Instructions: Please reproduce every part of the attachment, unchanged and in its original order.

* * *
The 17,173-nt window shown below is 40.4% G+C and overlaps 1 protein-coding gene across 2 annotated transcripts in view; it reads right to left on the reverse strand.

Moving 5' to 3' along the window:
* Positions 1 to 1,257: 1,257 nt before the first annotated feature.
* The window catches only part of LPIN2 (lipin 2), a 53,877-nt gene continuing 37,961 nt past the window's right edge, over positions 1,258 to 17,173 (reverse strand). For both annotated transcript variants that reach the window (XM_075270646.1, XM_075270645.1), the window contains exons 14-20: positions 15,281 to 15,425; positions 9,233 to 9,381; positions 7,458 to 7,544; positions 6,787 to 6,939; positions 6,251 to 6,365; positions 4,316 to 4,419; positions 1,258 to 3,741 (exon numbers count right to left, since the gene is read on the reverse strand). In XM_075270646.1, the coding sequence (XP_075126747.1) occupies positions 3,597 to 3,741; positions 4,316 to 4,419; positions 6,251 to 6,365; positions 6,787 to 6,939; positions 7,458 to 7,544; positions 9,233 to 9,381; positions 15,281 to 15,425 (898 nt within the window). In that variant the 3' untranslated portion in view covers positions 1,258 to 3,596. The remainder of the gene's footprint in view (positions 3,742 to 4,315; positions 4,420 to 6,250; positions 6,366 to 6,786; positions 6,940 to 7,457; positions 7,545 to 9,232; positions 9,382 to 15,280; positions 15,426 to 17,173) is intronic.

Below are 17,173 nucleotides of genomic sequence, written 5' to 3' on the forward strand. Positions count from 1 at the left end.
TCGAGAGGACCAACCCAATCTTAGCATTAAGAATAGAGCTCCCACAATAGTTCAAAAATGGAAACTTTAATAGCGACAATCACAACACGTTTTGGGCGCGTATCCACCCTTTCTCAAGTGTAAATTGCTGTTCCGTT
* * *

The 17,173-nt window shown below is 40.4% G+C and overlaps 1 protein-coding gene across 2 annotated transcripts in view; it reads right to left on the reverse strand.

Moving 5' to 3' along the window:
* Positions 1 to 1,257: 1,257 nt before the first annotated feature.
* The window catches only part of LPIN2 (lipin 2), a 53,877-nt gene continuing 37,961 nt past the window's right edge, over positions 1,258 to 17,173 (reverse strand). For both annotated transcript variants that reach the window (XM_075270646.1, XM_075270645.1), the window contains exons 14-20: positions 15,281 to 15,425; positions 9,233 to 9,381; positions 7,458 to 7,544; positions 6,787 to 6,939; positions 6,251 to 6,365; positions 4,316 to 4,419; positions 1,258 to 3,741 (exon numbers count right to left, since the gene is read on the reverse strand). In XM_075270646.1, the coding sequence (XP_075126747.1) occupies positions 3,597 to 3,741; positions 4,316 to 4,419; positions 6,251 to 6,365; positions 6,787 to 6,939; positions 7,458 to 7,544; positions 9,233 to 9,381; positions 15,281 to 15,425 (898 nt within the window). In that variant the 3' untranslated portion in view covers positions 1,258 to 3,596. The remainder of the gene's footprint in view (positions 3,742 to 4,315; positions 4,420 to 6,250; positions 6,366 to 6,786; positions 6,940 to 7,457; positions 7,545 to 9,232; positions 9,382 to 15,280; positions 15,426 to 17,173) is intronic.

Below are 17,173 nucleotides of genomic sequence, written 5' to 3' on the forward strand. Positions count from 1 at the left end.
TCGAGAGGACCAACCCAATCTTAGCATTAAGAATAGAGCTCCCACAATAGTTCAAAAATGGAAACTTTAATAGCGACAATCACAACACGTTTTGGGCGCGTATCCACCCTTTCTCAAGTGTAAATTGCTGTTCCGTT